Increase of electronic cigarette use and awareness in Brazil: findings from a country that has strict regulatory requirements for electronic cigarette sales, import, and advertising
Andre Szklo 1  
,  
Liz Almeida 4
,  
Susan Kaai 5
,  
Anne Quah 5
,  
 
 
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1
Brazilian National Cancer Institute, Epidemiology, Brazil
2
Fundaçao do Cancer, Brazil
3
Executive Secretariat of National Commission for Implementing WHO Framework Convention on Tobacco Control/ Brazilian National Cancer Institute, Brazil
4
Brazilian National Cancer Institute, Brazil
5
University of Waterloo, Canada
Publish date: 2018-03-01
 
Tob. Induc. Dis. 2018;16(Suppl 1):A273
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ABSTRACT
Background:
Because of the uncertainty about the health impact of Electronic Cigarettes (EC), Brazil established strict regulatory requirements in 2009 that prohibit the sale, import, and advertising of them until a manufacturer can demonstrate that the devices are safe and/or effective as cessation aid. This paper examined self-reported: (1) EC awareness and ever-use; (2) correlates of awareness and ever-use.

Methods:
Data were analyzed from the 2012/2013 (n=1,830) and 2016/2017 (n=1,828) waves of the International Tobacco Control Survey in Brazil.We calculated the differences over time in the proportion of individuals who have ever heard about ECs, and have ever tried an EC, stratified by smoking status. All estimates were adjusted for sampling weights and time in sample, taking also into consideration intraindividual correlation of data from participants observed at both waves. Moreover, a log-Binomial regression model was used to estimate the association between sociodemographic covariates and EC awareness (and ever-use).

Results:
The proportion of EC awareness increased over time for both smokers (37.5% to 71.9%) and non-smokers (28.8% to 61.6%).The proportion of EC ever-use also increased over time for both smokers (7.8% to 18.3%) and non-smokers (1.1% to 2.2%). However, among EC users interviewed in 2016/2017 (n=218), the proportion of recent/regular EC use was very low (daily use, 2.5%; weekly use, 0.6%, monthly use, 2.6%; less than monthly, 20.7%; not all, 73.6%). Irrespective of the smoking status, EC awareness and ever-use were associated with younger ages, having higher income, and being better-educated.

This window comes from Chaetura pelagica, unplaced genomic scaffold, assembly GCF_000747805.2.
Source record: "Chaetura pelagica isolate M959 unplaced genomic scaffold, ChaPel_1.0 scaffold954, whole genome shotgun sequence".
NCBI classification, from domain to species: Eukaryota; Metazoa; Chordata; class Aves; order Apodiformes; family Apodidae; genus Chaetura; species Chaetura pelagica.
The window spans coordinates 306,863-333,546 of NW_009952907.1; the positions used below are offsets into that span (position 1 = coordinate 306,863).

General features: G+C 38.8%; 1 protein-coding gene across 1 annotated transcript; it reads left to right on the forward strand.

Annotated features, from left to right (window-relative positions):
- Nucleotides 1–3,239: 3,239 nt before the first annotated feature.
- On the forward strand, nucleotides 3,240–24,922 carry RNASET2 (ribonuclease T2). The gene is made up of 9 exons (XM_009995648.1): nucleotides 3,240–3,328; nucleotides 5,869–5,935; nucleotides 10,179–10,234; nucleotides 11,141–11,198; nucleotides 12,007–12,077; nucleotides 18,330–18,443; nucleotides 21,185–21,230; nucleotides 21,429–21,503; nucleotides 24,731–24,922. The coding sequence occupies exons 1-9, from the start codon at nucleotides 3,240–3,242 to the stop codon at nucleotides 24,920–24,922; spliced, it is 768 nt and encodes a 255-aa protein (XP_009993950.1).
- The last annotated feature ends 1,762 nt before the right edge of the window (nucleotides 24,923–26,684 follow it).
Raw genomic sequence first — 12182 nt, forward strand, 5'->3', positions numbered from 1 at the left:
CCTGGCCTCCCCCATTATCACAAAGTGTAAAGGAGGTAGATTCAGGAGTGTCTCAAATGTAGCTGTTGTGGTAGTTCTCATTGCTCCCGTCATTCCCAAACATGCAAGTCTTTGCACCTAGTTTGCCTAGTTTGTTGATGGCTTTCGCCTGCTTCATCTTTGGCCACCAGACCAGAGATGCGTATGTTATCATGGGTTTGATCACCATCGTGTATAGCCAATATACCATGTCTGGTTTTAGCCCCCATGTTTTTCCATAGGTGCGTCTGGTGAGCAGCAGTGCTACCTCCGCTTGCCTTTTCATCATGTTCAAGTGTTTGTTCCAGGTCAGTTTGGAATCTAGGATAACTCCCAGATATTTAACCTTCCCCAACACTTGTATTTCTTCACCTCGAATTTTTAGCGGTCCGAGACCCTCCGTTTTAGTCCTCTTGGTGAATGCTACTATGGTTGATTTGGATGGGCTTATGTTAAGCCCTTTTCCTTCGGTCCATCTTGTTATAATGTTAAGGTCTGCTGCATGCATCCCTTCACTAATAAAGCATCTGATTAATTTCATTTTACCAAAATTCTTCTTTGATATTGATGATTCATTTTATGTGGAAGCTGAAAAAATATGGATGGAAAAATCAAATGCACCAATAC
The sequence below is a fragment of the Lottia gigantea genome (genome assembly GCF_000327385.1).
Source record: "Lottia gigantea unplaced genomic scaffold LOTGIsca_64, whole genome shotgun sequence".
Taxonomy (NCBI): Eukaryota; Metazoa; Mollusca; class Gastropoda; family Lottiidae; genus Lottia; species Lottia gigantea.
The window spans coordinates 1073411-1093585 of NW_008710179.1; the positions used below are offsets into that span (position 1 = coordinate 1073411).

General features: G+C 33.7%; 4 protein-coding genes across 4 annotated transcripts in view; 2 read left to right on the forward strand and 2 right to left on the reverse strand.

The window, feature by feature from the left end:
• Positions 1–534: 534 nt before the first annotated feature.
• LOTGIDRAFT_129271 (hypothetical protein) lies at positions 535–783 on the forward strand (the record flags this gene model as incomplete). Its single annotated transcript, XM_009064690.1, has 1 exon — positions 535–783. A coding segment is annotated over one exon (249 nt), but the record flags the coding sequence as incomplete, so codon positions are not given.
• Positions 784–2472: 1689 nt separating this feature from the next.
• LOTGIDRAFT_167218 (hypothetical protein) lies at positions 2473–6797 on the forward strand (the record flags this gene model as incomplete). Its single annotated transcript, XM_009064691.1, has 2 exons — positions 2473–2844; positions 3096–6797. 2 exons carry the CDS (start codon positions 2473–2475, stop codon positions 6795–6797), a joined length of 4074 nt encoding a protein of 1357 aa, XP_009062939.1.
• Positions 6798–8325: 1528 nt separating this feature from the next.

Conclusions:
Despite strict EC regulatory requirements in Brazil (i.e.,EC are de facto banned), this was not sufficient to prevent EC awareness and consumption among Brazilians. Our findings may help in the discussion about what can happen to Brazil´s strong reduction in the prevalence of ordinary cigarette smokers achieved in the last few years if the current EC regulatory regime is changed to allow smokers/non-smokers to have legal access to non-combusted sources of nicotine.

 
CITATIONS (1):
1.
Electronic cigarettes and narghile users in Brazil: Do they differ from cigarettes smokers?
Neilane Bertoni, André Szklo, Raquel Boni, Carolina Coutinho, Mauricio Vasconcellos, Pedro Silva, Almeida de, Francisco Bastos
Addictive Behaviors
 
eISSN:1617-9625